We returned to Kak's where we sat on the deck and reflected on this most amazing day. I truly felt as if I'd relived some serious childhood and was dying to write about it. Connie would end up giving me some wonderful photography advice and I was reminded once again of the rare gift she has; one that makes her an irreplaceable friend and a marvelous human being. Connie is one of those folks who has an astounding connection with her surroundings that enables her to speak to the universe in a way that is so vivid and vital that you can actually feel the electricity around her. That may sound a tad New-Agey for some, but its the best way I know how to describe it. Connie has a rapport with nature and she communicates with photography; with writing and with music, to name a few. This gift enables her to also have a greater appreciation of our world and she makes us all better for sharing it.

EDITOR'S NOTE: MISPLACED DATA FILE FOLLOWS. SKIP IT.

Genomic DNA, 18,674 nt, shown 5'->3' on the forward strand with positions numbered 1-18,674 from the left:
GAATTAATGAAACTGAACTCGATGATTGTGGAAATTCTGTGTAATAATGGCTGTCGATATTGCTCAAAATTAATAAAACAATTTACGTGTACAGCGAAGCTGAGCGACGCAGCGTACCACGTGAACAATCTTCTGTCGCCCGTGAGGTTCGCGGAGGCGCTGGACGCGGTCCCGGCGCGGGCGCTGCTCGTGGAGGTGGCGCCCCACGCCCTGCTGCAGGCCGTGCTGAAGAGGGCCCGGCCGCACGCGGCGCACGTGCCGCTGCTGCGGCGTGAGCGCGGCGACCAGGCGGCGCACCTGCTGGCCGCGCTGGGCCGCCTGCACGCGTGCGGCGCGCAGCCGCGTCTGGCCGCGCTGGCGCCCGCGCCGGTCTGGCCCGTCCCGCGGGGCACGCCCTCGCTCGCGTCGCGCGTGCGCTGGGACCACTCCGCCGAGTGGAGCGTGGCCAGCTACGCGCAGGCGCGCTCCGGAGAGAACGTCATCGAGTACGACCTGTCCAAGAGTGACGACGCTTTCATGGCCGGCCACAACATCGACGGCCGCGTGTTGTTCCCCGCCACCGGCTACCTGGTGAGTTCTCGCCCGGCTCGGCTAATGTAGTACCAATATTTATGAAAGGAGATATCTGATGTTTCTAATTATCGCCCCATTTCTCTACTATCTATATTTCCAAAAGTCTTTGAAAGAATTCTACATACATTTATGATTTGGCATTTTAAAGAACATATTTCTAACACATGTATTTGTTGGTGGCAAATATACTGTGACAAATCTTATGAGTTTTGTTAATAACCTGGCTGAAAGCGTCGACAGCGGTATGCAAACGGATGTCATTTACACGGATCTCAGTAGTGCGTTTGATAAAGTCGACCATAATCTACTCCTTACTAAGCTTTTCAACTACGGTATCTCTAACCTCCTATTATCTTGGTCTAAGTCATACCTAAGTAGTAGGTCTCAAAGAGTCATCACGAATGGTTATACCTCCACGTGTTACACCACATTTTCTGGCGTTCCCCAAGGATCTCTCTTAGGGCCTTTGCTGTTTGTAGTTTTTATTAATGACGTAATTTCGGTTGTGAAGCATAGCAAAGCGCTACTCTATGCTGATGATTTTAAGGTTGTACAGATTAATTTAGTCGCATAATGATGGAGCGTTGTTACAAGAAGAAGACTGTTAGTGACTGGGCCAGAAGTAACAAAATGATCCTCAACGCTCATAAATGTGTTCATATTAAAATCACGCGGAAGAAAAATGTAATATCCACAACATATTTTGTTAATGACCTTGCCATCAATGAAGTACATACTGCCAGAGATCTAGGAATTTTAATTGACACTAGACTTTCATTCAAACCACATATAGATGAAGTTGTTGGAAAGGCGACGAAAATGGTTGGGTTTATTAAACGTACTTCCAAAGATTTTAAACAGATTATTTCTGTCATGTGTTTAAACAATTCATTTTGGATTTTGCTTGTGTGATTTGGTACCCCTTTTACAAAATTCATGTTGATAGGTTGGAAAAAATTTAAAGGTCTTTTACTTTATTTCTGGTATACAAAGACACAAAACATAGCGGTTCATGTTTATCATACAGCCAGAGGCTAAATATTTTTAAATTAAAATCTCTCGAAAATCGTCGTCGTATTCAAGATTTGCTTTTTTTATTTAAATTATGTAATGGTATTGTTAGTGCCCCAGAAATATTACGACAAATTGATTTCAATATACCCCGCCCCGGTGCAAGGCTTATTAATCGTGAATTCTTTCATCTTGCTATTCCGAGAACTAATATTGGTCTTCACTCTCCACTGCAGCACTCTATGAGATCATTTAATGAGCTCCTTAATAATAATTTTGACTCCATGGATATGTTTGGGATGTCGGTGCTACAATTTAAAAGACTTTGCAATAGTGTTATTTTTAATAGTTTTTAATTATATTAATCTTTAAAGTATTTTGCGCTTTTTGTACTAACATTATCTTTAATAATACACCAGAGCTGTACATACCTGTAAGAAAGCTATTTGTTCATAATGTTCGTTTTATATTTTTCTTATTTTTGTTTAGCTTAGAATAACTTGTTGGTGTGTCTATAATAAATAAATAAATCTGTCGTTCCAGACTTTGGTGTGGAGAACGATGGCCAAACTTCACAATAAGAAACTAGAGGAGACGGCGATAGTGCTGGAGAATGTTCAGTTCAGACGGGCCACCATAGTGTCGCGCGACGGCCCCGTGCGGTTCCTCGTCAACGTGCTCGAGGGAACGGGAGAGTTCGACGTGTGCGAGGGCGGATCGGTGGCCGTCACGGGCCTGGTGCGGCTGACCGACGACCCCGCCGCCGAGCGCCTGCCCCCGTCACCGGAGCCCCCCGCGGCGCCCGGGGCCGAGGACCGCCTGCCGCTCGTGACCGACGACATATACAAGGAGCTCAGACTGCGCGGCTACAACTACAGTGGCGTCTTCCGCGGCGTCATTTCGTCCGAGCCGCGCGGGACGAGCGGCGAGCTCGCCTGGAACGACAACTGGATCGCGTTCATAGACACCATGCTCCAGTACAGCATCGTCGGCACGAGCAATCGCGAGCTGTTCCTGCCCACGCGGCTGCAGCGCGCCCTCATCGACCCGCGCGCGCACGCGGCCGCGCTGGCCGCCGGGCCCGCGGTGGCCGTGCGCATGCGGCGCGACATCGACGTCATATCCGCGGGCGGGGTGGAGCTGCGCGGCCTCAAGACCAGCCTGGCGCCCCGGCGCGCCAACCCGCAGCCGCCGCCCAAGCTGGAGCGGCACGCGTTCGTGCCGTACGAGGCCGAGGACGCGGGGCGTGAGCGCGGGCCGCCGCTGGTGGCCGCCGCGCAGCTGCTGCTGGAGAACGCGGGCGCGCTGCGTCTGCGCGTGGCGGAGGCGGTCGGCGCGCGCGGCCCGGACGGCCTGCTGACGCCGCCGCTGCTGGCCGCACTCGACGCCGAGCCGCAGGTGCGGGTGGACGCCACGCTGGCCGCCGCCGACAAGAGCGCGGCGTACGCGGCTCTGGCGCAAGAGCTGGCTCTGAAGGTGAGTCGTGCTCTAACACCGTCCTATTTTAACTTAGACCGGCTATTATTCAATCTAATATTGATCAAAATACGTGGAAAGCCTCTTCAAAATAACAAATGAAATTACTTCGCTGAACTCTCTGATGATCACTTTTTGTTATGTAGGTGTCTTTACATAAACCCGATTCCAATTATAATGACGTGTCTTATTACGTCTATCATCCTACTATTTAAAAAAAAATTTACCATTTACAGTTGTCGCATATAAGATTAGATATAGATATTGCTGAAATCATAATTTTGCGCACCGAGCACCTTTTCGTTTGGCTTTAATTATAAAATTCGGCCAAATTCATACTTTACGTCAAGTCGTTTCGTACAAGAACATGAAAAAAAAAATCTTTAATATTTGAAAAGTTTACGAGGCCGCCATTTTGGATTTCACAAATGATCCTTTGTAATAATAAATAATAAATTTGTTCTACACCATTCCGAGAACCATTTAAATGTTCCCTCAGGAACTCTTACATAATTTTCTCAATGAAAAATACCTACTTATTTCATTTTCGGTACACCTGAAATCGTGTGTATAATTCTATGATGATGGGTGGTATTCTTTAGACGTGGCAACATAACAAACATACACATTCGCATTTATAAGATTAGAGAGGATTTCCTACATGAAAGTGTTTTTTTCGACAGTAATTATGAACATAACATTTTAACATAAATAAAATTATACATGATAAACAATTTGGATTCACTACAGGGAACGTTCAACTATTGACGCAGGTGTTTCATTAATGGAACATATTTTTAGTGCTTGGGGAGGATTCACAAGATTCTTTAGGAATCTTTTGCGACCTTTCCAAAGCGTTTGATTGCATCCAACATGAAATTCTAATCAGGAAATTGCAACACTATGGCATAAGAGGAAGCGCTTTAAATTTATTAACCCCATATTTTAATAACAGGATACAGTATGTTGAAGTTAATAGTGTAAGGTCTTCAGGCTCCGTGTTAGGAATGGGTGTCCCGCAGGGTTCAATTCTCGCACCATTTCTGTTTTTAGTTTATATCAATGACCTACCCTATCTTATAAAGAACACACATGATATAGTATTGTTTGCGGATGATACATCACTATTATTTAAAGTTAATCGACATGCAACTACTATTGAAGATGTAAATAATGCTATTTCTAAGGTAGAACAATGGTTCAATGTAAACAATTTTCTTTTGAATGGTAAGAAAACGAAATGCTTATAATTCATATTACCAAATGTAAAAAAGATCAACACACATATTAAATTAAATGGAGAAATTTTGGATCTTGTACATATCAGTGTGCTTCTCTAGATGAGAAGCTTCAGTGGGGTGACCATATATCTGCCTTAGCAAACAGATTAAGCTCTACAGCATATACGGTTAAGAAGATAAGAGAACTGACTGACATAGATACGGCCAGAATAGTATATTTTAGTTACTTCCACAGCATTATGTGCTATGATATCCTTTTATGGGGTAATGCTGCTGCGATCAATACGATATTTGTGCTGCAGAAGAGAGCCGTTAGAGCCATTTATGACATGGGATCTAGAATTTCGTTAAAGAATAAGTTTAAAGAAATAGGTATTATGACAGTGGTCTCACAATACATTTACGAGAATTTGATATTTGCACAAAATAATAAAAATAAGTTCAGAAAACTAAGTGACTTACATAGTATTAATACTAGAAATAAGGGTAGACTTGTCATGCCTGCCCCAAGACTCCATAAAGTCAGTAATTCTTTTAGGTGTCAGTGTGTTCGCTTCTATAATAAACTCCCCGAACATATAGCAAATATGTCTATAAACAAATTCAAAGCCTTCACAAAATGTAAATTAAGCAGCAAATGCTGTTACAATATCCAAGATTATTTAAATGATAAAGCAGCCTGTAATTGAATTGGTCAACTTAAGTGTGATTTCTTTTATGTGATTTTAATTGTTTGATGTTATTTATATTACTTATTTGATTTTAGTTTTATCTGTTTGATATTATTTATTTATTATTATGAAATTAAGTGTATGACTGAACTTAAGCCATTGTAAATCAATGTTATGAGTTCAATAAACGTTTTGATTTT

Earlier in the week, Kristy and I visited Connie's lovely riverside property. Connie hangs with a delightfully eccentric and seriously talented group of friends and musicians named the Fuzzy Mothers. These folks get together when they can to share their musical gifts and friendship. After a hearty cookout lunch including fresh garden lettuce from Fred's garden, mustard potato salad and fresh watermelon, the gang gathered together to play a few songs. On what was termed a "Coal Country" number, a song began with Willie's voice, a fiddle and a mandolin were raised, voices joined in and harmonies floated above us. No cues to each other, just the universal language of music. Connie played the mandolin and sang, lost in those delicious harmonies, moved by an unseen spirit that seemed to carry them all.